I arrived back in Punta Arenas on January 3 after a long overnight flight from Antarctica. There is so much to say and to tell that it is impossible to do in this brief blog. We arrived at the South Pole on December 30 at 5pm. Our official completion time is 43 days, 3 hours, and 30 minutes. Not a speed record by any definition, but pretty darn good! With this adventure I become the 7th Canadian and the 119th person in history to complete what is defined as a full unsupported and unassisted ski to the South Pole. I also become one of the few people in history to climb the 7 Summits (the highest peak on each continent – including Mt Everest), and to ski to the South Pole and the North Magnetic Pole.
This was no question the toughest expedition of my life. Yes, I would say harder that Everest even. The difference is that a full-ski South Pole expedition requires a tremendous level of physical exertion for 8-10 hours a day for almost 44 days in our case. We only took 3 half-day rests over this entire period. Any fitness trainer would tell you this type of routine is crazy and will only result in injury; and they are right. We all suffered during the trip and I will be recovering for quite some time to get over various injuries and ailments acquired during this adventure. This type of expedition will exploit and weakness and prior injury you may have and pound on it day after pain filled day.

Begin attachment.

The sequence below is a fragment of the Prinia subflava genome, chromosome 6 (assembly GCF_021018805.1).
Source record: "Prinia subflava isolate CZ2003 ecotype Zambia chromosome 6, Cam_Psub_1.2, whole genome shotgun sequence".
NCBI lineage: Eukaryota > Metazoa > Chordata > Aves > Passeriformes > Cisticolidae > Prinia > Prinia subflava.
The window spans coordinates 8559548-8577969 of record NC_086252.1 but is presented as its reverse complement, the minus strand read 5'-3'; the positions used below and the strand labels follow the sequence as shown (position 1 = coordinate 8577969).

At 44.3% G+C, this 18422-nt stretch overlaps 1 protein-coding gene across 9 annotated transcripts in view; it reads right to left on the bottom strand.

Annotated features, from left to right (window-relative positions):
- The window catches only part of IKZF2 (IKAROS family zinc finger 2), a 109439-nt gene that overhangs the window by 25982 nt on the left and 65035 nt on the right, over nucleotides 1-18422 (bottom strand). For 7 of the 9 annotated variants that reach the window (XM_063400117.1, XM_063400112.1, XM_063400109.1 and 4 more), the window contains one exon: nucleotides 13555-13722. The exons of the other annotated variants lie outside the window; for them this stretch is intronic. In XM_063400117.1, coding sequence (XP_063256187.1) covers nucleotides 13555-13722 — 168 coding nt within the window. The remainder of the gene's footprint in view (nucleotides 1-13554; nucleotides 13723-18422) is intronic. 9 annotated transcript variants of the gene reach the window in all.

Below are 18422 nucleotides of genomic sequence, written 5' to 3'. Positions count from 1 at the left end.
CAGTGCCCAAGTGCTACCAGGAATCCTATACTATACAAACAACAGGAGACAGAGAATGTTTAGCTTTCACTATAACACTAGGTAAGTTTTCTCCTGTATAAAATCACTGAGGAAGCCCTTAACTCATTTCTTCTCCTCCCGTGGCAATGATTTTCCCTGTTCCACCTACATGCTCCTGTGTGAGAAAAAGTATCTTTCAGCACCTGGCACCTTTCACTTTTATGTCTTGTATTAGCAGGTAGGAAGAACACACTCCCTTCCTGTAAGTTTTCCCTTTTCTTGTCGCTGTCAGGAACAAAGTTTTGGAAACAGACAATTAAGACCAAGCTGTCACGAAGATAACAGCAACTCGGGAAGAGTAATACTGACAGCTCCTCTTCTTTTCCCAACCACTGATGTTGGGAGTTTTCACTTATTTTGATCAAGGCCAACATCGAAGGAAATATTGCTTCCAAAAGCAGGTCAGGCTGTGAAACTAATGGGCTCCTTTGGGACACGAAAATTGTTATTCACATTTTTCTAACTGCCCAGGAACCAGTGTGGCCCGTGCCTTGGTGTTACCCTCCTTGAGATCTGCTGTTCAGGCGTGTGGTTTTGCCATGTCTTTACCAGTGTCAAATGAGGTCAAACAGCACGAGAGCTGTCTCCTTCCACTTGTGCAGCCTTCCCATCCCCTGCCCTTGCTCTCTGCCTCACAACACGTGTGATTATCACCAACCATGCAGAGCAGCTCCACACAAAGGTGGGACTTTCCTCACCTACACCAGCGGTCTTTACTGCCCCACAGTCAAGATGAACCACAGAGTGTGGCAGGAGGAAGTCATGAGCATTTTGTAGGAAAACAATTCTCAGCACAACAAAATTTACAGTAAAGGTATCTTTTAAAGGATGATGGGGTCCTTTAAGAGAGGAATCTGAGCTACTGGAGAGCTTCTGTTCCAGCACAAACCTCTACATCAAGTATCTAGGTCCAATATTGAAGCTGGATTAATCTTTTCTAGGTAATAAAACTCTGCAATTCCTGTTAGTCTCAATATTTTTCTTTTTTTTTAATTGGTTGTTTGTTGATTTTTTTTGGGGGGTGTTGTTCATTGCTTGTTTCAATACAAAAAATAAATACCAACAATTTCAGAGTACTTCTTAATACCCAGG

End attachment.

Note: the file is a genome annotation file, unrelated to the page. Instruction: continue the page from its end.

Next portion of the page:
I have determined, and my team mates will back me up, that there are no easy days on a unsupported ski to the South Pole. As we limped into camp at the end of each day we realized there are only hard days, really hard days, and F@#king hard days. Even near the end when our sleds had lost much of their weight, the altitude (over 9000-feet), accumulated fatigue, caloric deficit, and chronic injuries made the pulling excruciatingly hard and slow.
On December 30 at 5pm as we skied the final few feet to the South Pole I was overcome with emotion. The combination of accomplishment and the sense of relief was great. We were very fortunate to spend New Years eve at the South Pole and I was able at move back and forth between all the time zones in the world with a few steps and was able to celebrate the new year many times.
We were granted a tour at the famous Amundsen-Scott South Pole Research Station which was fascinating. The Research and science taking place there is well beyond my understanding, but fascinating none-the-less.
After a couple days at the Pole we flew back to Union Glacier and then back to Punta Arenas. Beds, showers, non-dehydrated food, warmth, sunset, and walking without being tied to a sled are some of the simple pleasures I am currently enjoying.
Thanks for following along with my adventure. I hope you were able to gain enjoyment from my journey.